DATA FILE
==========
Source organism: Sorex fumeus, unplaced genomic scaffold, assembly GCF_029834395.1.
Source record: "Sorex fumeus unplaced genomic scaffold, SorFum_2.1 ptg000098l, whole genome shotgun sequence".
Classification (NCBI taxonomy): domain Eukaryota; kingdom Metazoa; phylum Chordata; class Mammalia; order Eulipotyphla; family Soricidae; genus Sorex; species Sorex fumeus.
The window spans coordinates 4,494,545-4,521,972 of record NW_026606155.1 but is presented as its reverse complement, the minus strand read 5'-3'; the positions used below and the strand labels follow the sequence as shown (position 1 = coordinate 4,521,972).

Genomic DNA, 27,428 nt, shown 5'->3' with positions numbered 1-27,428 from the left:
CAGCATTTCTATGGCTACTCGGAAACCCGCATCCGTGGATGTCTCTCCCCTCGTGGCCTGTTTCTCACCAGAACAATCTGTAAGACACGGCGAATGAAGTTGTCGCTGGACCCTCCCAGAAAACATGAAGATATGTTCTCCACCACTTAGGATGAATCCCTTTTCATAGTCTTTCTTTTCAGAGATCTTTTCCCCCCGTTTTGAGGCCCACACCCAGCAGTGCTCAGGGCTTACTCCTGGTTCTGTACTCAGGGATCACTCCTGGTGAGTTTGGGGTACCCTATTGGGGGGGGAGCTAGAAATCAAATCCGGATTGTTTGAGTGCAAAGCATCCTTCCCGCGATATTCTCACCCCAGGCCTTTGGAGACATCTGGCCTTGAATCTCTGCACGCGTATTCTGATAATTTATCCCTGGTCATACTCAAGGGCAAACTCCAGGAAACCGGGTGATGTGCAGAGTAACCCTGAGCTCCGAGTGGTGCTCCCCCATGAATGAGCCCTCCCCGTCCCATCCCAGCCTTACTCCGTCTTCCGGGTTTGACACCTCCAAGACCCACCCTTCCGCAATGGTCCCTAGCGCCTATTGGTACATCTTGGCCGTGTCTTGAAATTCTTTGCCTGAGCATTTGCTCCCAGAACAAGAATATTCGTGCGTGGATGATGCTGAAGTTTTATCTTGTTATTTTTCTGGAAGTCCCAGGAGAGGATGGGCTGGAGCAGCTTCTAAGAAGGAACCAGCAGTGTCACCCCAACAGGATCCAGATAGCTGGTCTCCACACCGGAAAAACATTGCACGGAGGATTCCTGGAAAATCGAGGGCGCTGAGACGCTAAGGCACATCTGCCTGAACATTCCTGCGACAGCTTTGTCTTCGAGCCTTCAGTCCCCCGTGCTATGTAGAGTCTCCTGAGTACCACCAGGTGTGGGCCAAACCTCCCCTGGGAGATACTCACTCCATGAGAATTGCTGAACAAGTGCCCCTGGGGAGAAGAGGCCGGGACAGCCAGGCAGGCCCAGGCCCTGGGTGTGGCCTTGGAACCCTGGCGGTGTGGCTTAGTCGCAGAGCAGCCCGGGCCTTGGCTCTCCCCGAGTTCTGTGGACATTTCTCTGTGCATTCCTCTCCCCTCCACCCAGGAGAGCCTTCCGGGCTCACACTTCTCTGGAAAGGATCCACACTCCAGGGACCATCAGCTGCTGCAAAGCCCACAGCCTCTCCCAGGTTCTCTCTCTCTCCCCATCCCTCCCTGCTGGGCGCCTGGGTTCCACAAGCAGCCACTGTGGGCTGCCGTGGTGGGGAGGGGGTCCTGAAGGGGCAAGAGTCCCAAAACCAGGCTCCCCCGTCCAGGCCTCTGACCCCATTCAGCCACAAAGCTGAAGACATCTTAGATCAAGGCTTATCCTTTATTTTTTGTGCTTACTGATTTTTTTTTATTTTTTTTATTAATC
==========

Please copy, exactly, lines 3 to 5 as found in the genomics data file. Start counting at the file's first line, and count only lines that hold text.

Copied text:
Classification (NCBI taxonomy): domain Eukaryota; kingdom Metazoa; phylum Chordata; class Mammalia; order Eulipotyphla; family Soricidae; genus Sorex; species Sorex fumeus.
The window spans coordinates 4,494,545-4,521,972 of record NW_026606155.1 but is presented as its reverse complement, the minus strand read 5'-3'; the positions used below and the strand labels follow the sequence as shown (position 1 = coordinate 4,521,972).

Genomic DNA, 27,428 nt, shown 5'->3' with positions numbered 1-27,428 from the left: